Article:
Sunday, December 04, 2005

Thanks for the Peace

I just want to send a big ol' thank you to everyone's words of advice, support, and encouragement to my last post. After having a long talk with our vocation director this afternoon (to clarify -- she has no "official" role with me anymore except for very close and trusted friend), I'm feeling a little less panicked. It helps a lot to get some of my struggles out there, and have her tell me that (1) it's all good and (2) to take my time with it all and (3) the first year, no matter what, is hard. [As an aside, she's also the very wise woman whom I quoted in blue with regards to my first monastic profession.].

It's interesting ... Benedict uses Chapter Seven of his Rule to address the twelve steps of humility:
The fifth step of humility is that we do not conceal from the abbot or prioress any sinful thoughts entering our hearts, or any wrongs committed in secret, but rather confess them humbly. Concerning this, scripture exhorts us: "Make known your way to the Holy One and hope in God (Ps 37:5)." And again, "Confess to the Holy One, for goodness and mercy endure forever (Ps 106:1;Ps 118:1)."So too the prophet: "To you I have acknowledged my offense; my faults I have not concealed. I have said: Against myself I will report my faults to you, and you have forgiven the wickedness of my heart (Ps 32:5)."

Joan Chittister, OSB, of the Erie Benedictines, says in The Rule of Benedict: Insights for the Ages:
The fifth rung of the ladder of humility is an unadorned and disarming one: Self-revelation, Benedict says, is necessary to growth. Going through the motions of religion is simply not sufficient. No, the Benedictine heart, the spiritual heart, is a heart that has exposed itself and all its weaknesses and all of its pain and all of its struggles to the one who has the insight, the discernment, the care to call us out of our worst selves to the heights to which we aspire.

The struggles we hide, psychologists tell us, are the struggles that consume us. Benedict's instruction, centuries before an entire body of research arose to confirm it, is that we must cease to wear our masks, stop pretending to be perfect and accept the graces of growth that can come to us from the wise and gentle hearts of people of quality around us.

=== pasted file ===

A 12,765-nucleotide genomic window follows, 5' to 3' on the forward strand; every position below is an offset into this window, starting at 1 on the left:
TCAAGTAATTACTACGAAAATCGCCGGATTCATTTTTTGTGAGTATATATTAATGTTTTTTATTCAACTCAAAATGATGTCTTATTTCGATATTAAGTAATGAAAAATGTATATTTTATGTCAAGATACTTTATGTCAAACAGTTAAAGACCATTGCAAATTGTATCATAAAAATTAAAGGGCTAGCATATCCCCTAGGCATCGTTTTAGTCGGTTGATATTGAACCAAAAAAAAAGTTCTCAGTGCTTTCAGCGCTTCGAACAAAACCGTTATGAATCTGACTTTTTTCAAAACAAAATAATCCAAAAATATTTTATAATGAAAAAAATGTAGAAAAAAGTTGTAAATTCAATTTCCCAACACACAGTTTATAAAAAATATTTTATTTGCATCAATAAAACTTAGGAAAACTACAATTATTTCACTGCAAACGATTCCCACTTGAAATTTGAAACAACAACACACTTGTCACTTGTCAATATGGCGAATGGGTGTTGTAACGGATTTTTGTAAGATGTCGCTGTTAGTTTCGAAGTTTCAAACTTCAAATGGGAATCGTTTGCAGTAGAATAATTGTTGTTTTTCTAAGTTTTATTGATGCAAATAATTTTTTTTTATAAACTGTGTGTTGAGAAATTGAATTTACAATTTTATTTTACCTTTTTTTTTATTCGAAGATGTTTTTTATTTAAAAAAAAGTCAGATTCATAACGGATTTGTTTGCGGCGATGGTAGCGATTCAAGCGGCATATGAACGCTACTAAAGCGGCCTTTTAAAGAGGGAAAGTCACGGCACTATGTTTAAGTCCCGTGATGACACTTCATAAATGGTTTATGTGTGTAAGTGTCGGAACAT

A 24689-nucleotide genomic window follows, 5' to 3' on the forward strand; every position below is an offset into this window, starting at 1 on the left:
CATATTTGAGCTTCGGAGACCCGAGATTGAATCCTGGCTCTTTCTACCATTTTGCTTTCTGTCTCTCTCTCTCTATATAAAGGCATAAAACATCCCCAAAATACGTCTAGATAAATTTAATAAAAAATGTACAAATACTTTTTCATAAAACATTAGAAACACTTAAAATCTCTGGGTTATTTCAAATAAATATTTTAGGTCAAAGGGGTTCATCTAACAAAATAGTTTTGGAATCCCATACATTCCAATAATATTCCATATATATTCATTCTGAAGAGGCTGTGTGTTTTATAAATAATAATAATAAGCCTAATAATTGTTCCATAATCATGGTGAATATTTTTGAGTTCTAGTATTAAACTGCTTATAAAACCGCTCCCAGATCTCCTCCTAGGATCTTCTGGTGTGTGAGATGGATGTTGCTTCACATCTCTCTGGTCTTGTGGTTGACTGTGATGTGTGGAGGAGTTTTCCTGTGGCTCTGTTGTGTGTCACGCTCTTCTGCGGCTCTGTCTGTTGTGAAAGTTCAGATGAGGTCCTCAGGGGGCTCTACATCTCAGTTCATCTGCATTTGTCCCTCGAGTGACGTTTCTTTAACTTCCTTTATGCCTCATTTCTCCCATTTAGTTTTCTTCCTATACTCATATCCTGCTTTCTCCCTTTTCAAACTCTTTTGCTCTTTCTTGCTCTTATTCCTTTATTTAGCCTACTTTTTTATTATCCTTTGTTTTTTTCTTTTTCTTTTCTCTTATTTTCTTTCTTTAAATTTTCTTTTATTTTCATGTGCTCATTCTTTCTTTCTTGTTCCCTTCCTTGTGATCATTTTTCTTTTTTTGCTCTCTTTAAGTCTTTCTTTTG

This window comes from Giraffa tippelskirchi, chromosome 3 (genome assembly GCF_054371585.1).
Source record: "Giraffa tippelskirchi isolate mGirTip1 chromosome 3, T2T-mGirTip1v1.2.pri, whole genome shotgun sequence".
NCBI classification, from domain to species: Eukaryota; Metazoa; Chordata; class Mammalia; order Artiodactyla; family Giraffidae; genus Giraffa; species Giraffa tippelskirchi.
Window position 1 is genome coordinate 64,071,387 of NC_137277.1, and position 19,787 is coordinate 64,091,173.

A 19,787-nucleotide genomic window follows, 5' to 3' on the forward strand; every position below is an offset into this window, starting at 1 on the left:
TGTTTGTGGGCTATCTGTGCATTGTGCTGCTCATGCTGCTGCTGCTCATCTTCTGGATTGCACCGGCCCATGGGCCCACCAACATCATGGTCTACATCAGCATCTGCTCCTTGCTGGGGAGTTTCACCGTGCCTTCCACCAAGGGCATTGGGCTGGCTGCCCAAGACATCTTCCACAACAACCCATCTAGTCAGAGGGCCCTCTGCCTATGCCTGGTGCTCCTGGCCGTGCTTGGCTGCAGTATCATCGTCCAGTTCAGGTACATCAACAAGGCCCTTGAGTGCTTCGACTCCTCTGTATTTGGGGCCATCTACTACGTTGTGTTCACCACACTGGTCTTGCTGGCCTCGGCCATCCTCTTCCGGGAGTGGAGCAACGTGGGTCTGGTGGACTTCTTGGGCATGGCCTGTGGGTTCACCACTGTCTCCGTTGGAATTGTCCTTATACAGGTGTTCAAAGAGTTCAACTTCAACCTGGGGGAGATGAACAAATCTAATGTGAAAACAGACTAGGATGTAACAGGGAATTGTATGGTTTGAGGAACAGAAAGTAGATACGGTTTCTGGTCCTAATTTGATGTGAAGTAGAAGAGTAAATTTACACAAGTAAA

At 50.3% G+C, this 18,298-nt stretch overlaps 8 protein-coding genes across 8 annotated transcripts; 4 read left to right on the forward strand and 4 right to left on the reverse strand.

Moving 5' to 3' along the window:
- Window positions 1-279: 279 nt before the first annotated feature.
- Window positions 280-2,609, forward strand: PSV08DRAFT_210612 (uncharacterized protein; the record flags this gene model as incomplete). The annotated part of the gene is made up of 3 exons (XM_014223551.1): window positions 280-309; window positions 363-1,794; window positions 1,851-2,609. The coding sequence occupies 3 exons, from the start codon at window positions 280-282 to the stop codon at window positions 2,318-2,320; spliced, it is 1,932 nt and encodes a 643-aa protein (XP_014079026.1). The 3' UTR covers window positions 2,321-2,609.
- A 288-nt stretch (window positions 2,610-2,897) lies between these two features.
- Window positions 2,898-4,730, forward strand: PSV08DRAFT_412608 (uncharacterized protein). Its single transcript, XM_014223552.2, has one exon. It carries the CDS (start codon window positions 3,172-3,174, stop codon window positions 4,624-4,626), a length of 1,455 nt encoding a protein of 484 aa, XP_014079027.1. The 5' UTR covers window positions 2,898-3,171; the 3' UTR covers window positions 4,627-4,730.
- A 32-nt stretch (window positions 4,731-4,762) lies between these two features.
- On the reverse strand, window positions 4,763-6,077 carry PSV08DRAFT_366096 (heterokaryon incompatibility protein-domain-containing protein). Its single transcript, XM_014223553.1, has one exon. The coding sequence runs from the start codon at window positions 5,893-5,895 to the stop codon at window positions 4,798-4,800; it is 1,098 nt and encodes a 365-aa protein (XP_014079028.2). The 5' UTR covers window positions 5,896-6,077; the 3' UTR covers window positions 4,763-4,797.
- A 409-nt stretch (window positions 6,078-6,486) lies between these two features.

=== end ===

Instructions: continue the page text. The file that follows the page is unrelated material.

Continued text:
Humility such as this gives us energy to face the world. Once we ourselves admit what we are, what other criticism can possibly demean us or undo us or diminish us? Once we know who we are, all the delusions of grandeur, all the righteousness that's in us dies and we come to peace with the world.

I've not felt and/or understood that before. Perhaps it's because my sharing has been more out of obligation and "trying to do the right thing" than from truly reaching out for help and guidance. I've discussed struggles and trouble-spots with both my novice director and the prioress (and, in fact, the whole formation team) as I've journeyed along this road. Going to the prioress is especially hard at times (even though she's incredibly kind and loving, it's still intimidating), but "that's what I'm supposed to do."

But the conversation today .... it's been the first time I've discussed some of these things with someone who's not in a "need to know" position, and has been around long enough to be able to offer some guidance and advice. And, as hard as the conversation was to initiate .... I truly do feel that sense of "confession is good for the soul."

She didn't have any answers for me ... yet. But she assured me that it's all good, that she'll think on it for me, and that it will all work out somehow.

So I'm now much more at peace. Nothing's resolved, but at least I'm breathing again. Less panic-striken, more able to focus on these last two weeks of school. (Yeah, like this is why I'm behind on my grading...)

I realize that, even in the midst of saying "I'm not sure how much to share" that I've answered my own question to a great extent. My concern hadn't been about what elements of the "shadow side" of religious life to show; it was more "should I even show that there is a shadow side." So I thank you all for your wonderful kindnesses and support, and ask for your prayers as I continue to discern where my call is and how to make that happen in the best and most authentic way that I can.

And I thank my senpectae, those "wise elders" who offer encouragement, comfort, and support to the "wavering" monk (RB 27)... though not always "elder," they are an incredible blessing.

Disclaimer: I'm realizing that some of this could sound like I've been being a "bad nun" -- that's NOT the case. But, for me, brown-noser that I am, to feel negatively about certain aspects of community life even counts as "bad nun." Hence, my hesitancy to make myself "look" bad to "other people."

1 Comments:

Blogger AveMaria1 said...

Steph ~

Hey, thanks for the post. As far as you being a "bad nun", I don't think that is really the case. You see, you are honest and that in and of itself constitutes you being a "good nun". It was good to read that you still have continued support from your Vocation Director, as you have grown in your discernment and formation. Sounds like you are in a pretty awesome community that supports one another. Be grateful for that! Peace, Lauren

12/05/2005 1:40 PM  

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